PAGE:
Leaf litter decomposition in vernal pools of a central Ontario mixedwood forest




Otis, Kirsten Verity

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University of Guelph


Vernal pools are small, seasonally filling wetlands found throughout forests of north eastern North America. Vernal pools have been proposed as potential 'hot spots' of carbon cycling. A key component of the carbon cycle within vernal pools is the decomposition of leaf litter. I tested the hypothesis that leaf litter decomposition is more rapid within vernal pools than the adjacent upland. Leaf litter mass losses from litterbags incubated in situ within vernal pools and adjacent upland habitat were measured periodically over one year and then again after two years. The experiment was carried out at 24 separate vernal pools, over two replicate years. This is a novel degree of replication in studies of decomposition in temporary wetlands. Factors influencing decomposition, such as duration of flooding, water depth, pH, temperature, and dissolved oxygen were measured. Mass loss was greater within pools than adjacent upland after 6 months, equal after 12 months, and lower within pools than adjacent upland after 24 months. This evidence suggests that vernal pools of Central Ontario are 'hot spots' of decomposition up to 6 months, but not after 12 and 24 months. In the long term, vernal pools may reduce decomposition rates, compared to adjacent uplands.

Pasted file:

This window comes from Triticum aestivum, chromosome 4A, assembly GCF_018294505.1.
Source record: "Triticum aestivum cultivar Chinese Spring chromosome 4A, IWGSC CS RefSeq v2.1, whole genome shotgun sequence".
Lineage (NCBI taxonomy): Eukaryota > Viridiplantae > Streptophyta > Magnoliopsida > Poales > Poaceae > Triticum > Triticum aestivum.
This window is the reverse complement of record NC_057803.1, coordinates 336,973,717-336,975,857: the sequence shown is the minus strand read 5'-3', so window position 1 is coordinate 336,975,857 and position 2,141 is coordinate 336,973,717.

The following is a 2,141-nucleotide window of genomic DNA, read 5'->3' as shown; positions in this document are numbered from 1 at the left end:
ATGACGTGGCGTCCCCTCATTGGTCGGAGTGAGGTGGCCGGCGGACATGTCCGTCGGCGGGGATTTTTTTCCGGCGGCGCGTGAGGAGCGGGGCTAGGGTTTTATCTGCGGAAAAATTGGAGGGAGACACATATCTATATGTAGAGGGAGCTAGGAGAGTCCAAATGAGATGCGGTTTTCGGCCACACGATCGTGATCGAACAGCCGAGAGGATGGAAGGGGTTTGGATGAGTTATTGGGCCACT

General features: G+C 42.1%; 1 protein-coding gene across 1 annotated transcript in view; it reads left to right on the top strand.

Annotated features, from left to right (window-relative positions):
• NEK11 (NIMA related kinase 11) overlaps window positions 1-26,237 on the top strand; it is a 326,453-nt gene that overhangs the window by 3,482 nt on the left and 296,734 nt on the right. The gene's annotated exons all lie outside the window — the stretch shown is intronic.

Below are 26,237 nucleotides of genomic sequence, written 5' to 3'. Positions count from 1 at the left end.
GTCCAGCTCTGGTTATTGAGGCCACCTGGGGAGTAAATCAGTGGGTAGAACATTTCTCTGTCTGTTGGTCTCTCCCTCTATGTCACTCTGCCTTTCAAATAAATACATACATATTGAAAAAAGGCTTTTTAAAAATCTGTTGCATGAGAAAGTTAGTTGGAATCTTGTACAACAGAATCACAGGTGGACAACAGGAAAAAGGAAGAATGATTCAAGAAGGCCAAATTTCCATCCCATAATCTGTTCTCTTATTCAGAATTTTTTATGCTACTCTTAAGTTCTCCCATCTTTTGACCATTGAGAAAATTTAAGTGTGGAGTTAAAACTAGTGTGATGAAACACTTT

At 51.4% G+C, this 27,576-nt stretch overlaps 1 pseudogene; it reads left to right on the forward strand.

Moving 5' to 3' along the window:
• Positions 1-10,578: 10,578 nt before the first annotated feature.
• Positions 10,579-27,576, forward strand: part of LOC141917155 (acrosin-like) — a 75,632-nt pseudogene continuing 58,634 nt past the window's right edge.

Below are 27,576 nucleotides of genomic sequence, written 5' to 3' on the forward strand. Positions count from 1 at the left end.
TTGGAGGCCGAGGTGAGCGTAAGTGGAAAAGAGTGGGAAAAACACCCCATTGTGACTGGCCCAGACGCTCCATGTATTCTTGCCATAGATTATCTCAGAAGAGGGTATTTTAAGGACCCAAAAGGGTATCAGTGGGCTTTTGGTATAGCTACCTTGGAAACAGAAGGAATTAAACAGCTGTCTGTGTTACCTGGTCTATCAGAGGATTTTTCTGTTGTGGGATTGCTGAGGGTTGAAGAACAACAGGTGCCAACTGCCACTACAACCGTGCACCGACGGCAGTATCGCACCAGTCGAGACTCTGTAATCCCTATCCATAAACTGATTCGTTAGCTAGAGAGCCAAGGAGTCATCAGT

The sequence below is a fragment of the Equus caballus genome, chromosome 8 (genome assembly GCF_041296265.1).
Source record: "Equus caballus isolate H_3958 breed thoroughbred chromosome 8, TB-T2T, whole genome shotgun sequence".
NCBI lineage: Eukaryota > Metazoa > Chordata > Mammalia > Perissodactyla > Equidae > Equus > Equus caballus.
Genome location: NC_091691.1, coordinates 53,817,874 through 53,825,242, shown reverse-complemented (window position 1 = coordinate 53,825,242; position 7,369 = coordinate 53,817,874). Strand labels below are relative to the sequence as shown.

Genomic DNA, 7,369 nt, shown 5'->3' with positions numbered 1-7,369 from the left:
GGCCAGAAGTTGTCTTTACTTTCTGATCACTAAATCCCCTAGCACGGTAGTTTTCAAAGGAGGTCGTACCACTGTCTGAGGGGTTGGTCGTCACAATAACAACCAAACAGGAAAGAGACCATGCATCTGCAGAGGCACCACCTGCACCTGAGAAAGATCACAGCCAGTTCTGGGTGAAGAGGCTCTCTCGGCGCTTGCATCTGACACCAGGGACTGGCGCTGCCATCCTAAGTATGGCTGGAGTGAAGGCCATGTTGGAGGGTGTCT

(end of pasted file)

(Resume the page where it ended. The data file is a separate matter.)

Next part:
mixedwood forest, vernal pool, decomposition, mass loss, negative exponential model, decay constant, litterbag, GIS, carbon, nitrogen, ash, seasonal wetland, ephemeral forest pool, cryptic wetland, seasonal forest pond